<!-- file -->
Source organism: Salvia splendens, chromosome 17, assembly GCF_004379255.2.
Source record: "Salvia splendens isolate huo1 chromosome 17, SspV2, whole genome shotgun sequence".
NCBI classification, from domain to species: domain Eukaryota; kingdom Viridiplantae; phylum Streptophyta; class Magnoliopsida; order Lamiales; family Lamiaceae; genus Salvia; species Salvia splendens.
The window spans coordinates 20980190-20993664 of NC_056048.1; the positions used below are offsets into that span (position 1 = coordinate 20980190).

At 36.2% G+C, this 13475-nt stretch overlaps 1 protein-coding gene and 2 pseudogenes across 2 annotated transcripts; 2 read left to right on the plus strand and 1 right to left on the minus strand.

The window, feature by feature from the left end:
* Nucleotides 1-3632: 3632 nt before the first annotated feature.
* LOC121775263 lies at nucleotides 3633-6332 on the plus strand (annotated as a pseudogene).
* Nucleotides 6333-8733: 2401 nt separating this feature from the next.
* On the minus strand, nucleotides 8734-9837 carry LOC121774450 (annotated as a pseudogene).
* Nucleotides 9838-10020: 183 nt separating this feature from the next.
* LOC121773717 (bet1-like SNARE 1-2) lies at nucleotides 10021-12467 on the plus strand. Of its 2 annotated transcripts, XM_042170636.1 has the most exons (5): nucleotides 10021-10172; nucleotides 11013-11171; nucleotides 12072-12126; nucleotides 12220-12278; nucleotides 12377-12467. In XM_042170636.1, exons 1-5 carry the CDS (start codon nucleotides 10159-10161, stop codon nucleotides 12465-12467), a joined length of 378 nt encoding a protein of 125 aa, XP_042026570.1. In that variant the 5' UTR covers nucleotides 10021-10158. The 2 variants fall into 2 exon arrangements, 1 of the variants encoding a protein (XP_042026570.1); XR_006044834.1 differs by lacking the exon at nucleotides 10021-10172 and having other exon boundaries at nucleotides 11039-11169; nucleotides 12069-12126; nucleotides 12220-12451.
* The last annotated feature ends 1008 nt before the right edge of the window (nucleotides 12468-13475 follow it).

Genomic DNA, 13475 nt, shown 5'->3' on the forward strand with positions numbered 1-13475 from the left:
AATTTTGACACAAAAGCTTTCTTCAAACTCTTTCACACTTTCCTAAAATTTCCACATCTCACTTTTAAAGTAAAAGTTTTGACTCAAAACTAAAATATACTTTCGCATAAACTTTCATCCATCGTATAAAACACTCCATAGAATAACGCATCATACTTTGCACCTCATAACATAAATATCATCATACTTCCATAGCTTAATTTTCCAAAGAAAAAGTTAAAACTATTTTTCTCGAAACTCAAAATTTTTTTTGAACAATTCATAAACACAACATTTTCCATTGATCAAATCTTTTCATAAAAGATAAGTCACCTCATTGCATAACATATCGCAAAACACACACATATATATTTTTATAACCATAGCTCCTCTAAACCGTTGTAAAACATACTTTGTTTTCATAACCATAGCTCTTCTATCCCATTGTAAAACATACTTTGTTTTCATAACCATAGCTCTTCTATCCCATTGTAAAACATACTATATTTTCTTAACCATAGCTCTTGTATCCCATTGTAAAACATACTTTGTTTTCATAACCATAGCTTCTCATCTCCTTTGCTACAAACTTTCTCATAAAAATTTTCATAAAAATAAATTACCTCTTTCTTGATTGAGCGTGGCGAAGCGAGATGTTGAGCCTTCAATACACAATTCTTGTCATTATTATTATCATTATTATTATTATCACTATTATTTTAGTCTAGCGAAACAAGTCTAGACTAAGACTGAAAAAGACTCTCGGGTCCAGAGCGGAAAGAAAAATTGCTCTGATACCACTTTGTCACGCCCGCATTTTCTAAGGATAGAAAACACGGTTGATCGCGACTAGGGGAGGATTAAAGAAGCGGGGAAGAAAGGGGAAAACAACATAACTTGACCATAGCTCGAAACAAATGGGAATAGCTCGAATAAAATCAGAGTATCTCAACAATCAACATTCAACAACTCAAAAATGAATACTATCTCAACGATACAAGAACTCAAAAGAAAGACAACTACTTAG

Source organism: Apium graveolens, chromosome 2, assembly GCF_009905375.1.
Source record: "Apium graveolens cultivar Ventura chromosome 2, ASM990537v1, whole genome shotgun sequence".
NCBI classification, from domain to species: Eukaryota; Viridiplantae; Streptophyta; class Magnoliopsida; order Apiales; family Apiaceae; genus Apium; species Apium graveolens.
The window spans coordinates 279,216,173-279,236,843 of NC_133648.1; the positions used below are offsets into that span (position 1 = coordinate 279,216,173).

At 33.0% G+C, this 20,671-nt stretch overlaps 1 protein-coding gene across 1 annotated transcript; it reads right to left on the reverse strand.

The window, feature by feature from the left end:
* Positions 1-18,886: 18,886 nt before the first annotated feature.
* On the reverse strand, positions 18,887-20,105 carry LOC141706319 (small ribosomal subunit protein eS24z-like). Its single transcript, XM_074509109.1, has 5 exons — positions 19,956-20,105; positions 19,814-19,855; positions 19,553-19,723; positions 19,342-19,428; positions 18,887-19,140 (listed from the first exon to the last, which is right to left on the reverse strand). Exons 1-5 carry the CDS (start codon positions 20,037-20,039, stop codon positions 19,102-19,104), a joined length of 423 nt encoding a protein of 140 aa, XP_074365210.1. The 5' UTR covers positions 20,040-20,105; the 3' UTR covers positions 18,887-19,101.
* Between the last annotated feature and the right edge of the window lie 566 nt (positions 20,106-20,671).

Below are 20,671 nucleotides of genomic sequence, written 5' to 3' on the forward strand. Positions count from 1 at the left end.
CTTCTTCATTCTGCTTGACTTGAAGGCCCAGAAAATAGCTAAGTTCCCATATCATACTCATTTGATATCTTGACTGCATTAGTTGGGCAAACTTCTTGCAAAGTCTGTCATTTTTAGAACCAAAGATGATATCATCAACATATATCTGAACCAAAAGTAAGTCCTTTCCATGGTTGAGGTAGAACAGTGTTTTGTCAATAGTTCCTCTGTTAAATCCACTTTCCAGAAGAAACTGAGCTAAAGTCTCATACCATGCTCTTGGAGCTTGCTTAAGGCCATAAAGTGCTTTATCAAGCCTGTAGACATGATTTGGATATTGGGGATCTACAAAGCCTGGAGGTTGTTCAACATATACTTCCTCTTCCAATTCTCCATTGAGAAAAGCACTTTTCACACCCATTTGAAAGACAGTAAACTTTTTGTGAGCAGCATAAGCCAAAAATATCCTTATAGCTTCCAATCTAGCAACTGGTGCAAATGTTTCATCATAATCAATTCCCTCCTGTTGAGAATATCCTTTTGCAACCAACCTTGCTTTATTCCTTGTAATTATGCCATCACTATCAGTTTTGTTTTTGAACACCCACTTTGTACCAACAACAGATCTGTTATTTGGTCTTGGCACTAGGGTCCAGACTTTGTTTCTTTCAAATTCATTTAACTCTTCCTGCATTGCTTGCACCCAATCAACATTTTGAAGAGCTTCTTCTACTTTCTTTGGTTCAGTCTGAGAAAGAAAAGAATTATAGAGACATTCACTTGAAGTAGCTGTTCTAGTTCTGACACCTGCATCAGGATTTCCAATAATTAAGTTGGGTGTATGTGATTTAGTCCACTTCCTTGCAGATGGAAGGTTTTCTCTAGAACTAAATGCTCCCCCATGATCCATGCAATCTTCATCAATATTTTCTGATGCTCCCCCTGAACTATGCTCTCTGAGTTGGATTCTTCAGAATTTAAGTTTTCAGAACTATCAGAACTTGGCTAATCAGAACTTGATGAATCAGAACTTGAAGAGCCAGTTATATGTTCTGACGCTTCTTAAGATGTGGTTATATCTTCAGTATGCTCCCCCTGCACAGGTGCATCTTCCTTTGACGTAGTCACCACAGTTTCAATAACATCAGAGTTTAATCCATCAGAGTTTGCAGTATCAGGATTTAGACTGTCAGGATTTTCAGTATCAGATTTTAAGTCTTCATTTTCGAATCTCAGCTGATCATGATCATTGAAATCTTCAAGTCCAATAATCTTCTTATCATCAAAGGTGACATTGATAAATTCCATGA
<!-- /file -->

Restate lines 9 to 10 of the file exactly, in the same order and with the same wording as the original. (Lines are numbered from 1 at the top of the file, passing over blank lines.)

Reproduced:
* Nucleotides 6333-8733: 2401 nt separating this feature from the next.
* On the minus strand, nucleotides 8734-9837 carry LOC121774450 (annotated as a pseudogene).